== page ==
6:06 PM
 | 
Aug 04, 2017
 |  BioCentury  |  Regulation

Final stretch

Why design of a postmarketing CV study has delayed Dynavax’s Heplisav-B, again

Following a long and bumpy regulatory road, it appears Heplisav-B from Dynavax Technologies Corp. is finally in the home stretch. But how the company and FDA handle the final hurdle -- the design of a postmarketing CV safety study -- may determine whether bigger challenges lie ahead.

What makes the problem interesting is that the patients in whom Heplisav-B is most effective are also those most at risk of myocardial infarction.

That could make it difficult for Dynavax to enroll enough high-risk patients in the observational study it has proposed to assess the actual risk represented by an imbalance in MIs, which occurred at low rates in a Phase III trial.

Panel members at a July 28 meeting of the Vaccines and Related Biological Products Advisory Committee (VRBPAC) voted 12 to one, with three abstentions, that the available data support Heplisav-B’s safety. They were not asked to make a recommendation on approval.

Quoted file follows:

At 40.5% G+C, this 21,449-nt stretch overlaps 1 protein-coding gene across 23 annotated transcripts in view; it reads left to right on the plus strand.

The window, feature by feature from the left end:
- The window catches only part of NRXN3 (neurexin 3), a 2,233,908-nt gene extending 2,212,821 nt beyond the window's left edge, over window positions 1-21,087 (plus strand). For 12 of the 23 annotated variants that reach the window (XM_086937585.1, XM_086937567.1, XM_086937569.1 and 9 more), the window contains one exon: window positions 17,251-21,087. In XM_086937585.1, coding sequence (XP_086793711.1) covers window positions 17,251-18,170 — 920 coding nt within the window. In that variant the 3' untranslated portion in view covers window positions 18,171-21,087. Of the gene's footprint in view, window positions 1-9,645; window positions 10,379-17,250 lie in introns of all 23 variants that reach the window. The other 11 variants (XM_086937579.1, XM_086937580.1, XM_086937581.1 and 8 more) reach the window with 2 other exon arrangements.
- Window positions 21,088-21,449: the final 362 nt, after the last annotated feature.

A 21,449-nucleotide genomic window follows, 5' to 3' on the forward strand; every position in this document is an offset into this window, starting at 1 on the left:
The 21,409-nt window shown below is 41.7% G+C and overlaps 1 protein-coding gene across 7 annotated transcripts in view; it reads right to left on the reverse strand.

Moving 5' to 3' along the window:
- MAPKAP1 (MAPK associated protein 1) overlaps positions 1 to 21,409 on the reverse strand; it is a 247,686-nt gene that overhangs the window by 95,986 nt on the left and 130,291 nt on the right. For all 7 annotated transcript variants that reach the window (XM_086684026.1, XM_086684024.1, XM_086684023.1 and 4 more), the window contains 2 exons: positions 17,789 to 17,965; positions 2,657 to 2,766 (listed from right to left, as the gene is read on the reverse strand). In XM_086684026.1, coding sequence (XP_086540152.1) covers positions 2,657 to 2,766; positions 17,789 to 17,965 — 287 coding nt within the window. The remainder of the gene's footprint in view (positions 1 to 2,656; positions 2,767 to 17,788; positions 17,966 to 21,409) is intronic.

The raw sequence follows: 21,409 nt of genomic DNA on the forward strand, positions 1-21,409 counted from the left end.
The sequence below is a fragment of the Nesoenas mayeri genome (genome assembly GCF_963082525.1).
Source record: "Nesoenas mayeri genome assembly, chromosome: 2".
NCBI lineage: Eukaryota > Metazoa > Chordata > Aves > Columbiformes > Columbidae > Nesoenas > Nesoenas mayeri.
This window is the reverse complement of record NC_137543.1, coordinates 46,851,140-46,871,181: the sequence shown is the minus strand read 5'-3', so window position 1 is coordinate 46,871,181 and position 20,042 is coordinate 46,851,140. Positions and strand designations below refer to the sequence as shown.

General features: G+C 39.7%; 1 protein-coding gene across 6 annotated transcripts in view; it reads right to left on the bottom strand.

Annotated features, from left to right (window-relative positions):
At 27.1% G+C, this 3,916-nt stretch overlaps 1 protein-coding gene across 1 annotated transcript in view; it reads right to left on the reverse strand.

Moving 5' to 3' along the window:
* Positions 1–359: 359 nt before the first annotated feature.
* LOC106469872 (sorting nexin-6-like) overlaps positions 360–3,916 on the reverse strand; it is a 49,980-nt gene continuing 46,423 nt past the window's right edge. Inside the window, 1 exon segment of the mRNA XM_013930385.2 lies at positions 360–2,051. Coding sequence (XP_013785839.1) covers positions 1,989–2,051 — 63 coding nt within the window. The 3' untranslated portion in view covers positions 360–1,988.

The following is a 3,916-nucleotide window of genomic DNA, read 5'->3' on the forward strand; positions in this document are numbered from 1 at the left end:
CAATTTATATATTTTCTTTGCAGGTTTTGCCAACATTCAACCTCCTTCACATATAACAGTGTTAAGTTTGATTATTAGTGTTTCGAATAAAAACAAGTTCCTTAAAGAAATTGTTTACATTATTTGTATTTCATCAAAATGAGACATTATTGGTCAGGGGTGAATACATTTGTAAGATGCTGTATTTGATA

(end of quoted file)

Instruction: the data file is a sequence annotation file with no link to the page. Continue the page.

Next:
One member suggested that the FDA label include a warning or alert for patients with increased CV risk factors.

And although they thought the MI finding was likely due to chance, all members agreed on the need for a stringent postmarketing study to further assess the risk of MI. They questioned whether Dynavax’s proposed postmarketing study could quickly and definitively answer questions about the product’s CV safety.

On Aug. 3, according to the company, issues related to designing such a study prompted FDA to request more information.

Specifically, Dynavax said the agency asked for details about the timeline for the study’s protocol submission, completion and final report submission; timeliness of accruing patients; time points for data review; measures to control potential biases between study arms; and an updated statistical analysis plan.

The agency’s request delays the PDUFA date by three months to Nov. 10.

Looking for trouble

Heplisav-B has been the subject of two complete response letters. Ironically, the study Dynavax performed to address the concern outlined in the first CRL is what revealed the MI signal that led to the second.

The first CRL was concerned with the risk that rare autoimmune adverse events might be caused by agonizing toll-like receptor...

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